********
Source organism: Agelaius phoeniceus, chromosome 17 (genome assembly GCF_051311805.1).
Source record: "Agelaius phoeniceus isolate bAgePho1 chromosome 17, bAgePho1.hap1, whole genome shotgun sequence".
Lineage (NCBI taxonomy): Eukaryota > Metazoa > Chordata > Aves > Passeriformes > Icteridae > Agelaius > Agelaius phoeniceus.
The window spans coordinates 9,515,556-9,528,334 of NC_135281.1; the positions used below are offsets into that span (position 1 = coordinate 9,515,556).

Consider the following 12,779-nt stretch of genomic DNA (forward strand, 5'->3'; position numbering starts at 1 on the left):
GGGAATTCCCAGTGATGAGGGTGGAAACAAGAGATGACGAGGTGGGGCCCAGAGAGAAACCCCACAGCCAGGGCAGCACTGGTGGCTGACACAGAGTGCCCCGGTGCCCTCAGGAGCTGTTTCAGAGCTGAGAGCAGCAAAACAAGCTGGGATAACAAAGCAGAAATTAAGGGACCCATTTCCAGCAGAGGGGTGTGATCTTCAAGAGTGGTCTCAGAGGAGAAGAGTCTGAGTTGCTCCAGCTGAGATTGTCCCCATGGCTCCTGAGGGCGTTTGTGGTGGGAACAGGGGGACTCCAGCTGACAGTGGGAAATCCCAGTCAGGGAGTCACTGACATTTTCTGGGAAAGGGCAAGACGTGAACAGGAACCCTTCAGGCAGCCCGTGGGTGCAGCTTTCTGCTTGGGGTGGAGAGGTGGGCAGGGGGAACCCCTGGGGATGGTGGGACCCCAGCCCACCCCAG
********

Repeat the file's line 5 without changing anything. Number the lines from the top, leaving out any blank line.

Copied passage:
Consider the following 12,779-nt stretch of genomic DNA (forward strand, 5'->3'; position numbering starts at 1 on the left):